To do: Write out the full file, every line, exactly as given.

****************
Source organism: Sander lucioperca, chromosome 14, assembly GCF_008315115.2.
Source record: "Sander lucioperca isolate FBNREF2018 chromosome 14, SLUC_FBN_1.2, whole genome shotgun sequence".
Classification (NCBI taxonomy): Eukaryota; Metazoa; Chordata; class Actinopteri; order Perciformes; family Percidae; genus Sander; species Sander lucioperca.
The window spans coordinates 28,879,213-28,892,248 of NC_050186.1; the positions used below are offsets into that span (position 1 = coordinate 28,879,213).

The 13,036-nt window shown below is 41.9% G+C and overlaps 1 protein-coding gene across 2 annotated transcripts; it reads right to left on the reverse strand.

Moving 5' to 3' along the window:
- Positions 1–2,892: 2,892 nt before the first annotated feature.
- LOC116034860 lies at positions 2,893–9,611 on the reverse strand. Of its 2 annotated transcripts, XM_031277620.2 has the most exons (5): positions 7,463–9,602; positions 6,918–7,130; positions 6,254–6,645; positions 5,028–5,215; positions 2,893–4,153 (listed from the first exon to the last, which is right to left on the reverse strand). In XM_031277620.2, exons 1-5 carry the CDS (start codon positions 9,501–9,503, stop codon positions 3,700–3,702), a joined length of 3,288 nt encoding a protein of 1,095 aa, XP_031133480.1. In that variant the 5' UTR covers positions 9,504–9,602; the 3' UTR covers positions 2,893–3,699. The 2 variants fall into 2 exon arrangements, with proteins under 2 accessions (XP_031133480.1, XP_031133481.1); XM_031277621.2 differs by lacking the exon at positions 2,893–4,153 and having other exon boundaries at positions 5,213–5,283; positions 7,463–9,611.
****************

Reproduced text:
Source organism: Sander lucioperca, chromosome 14, assembly GCF_008315115.2.
Source record: "Sander lucioperca isolate FBNREF2018 chromosome 14, SLUC_FBN_1.2, whole genome shotgun sequence".
Classification (NCBI taxonomy): Eukaryota; Metazoa; Chordata; class Actinopteri; order Perciformes; family Percidae; genus Sander; species Sander lucioperca.
The window spans coordinates 28,879,213-28,892,248 of NC_050186.1; the positions used below are offsets into that span (position 1 = coordinate 28,879,213).

The 13,036-nt window shown below is 41.9% G+C and overlaps 1 protein-coding gene across 2 annotated transcripts; it reads right to left on the reverse strand.

Moving 5' to 3' along the window:
- Positions 1–2,892: 2,892 nt before the first annotated feature.
- LOC116034860 lies at positions 2,893–9,611 on the reverse strand. Of its 2 annotated transcripts, XM_031277620.2 has the most exons (5): positions 7,463–9,602; positions 6,918–7,130; positions 6,254–6,645; positions 5,028–5,215; positions 2,893–4,153 (listed from the first exon to the last, which is right to left on the reverse strand). In XM_031277620.2, exons 1-5 carry the CDS (start codon positions 9,501–9,503, stop codon positions 3,700–3,702), a joined length of 3,288 nt encoding a protein of 1,095 aa, XP_031133480.1. In that variant the 5' UTR covers positions 9,504–9,602; the 3' UTR covers positions 2,893–3,699. The 2 variants fall into 2 exon arrangements, with proteins under 2 accessions (XP_031133480.1, XP_031133481.1); XM_031277621.2 differs by lacking the exon at positions 2,893–4,153 and having other exon boundaries at positions 5,213–5,283; positions 7,463–9,611.